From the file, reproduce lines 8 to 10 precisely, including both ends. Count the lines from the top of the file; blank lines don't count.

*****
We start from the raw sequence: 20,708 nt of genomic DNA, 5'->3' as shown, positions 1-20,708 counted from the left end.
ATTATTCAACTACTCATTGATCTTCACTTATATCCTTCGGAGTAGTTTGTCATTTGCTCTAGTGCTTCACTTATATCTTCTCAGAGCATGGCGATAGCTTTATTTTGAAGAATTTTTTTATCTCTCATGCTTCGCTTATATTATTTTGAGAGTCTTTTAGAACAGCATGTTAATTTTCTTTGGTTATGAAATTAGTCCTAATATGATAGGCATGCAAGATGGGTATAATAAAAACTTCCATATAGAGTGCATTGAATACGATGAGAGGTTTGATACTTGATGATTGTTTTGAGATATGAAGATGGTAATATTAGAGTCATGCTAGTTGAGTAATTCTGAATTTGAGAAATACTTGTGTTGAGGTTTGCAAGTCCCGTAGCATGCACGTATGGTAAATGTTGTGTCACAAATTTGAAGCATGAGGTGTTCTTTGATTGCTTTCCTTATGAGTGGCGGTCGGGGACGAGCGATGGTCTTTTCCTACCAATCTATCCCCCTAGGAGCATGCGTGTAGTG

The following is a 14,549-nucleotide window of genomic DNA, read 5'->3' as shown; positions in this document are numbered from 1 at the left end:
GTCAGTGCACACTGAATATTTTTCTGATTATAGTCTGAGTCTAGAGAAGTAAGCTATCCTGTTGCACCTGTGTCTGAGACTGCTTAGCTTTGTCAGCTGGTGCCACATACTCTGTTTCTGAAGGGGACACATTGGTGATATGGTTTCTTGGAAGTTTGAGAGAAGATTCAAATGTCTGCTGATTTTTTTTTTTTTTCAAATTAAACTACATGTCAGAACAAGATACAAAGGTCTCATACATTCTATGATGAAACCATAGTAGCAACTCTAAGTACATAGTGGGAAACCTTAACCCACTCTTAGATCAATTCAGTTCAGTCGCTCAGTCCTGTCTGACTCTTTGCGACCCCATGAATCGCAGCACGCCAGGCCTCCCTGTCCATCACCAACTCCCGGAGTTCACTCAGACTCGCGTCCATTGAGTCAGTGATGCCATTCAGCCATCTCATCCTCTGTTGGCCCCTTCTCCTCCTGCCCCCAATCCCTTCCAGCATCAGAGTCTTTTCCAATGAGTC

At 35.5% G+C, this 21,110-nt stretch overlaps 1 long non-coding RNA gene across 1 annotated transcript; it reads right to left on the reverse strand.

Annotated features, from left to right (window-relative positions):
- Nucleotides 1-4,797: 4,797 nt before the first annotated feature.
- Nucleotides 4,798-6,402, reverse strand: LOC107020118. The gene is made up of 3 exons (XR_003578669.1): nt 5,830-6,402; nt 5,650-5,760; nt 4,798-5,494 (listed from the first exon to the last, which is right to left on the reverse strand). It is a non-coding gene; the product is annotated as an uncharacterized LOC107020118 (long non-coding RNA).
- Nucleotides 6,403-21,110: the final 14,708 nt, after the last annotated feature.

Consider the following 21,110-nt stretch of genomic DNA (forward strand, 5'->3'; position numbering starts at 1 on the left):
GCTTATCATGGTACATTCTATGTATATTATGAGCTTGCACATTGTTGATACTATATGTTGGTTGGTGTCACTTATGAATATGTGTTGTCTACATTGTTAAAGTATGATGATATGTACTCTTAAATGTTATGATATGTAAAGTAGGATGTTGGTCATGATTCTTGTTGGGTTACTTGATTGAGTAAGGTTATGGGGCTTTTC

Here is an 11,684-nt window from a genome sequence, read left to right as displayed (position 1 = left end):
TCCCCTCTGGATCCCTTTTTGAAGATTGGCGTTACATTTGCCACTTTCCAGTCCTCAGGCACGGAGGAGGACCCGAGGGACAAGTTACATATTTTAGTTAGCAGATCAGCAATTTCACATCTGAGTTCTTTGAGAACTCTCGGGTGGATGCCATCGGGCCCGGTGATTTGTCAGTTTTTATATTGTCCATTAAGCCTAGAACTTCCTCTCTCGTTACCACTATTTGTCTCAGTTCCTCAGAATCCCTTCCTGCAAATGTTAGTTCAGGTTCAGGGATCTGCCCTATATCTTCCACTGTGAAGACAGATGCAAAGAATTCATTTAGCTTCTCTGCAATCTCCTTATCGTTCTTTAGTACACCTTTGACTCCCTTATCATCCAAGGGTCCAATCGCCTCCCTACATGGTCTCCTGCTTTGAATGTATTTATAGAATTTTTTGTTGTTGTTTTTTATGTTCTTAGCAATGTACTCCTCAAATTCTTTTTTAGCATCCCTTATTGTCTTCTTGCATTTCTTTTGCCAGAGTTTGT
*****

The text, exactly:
- Nucleotides 4,798-6,402, reverse strand: LOC107020118. The gene is made up of 3 exons (XR_003578669.1): nt 5,830-6,402; nt 5,650-5,760; nt 4,798-5,494 (listed from the first exon to the last, which is right to left on the reverse strand). It is a non-coding gene; the product is annotated as an uncharacterized LOC107020118 (long non-coding RNA).
- Nucleotides 6,403-21,110: the final 14,708 nt, after the last annotated feature.

Consider the following 21,110-nt stretch of genomic DNA (forward strand, 5'->3'; position numbering starts at 1 on the left):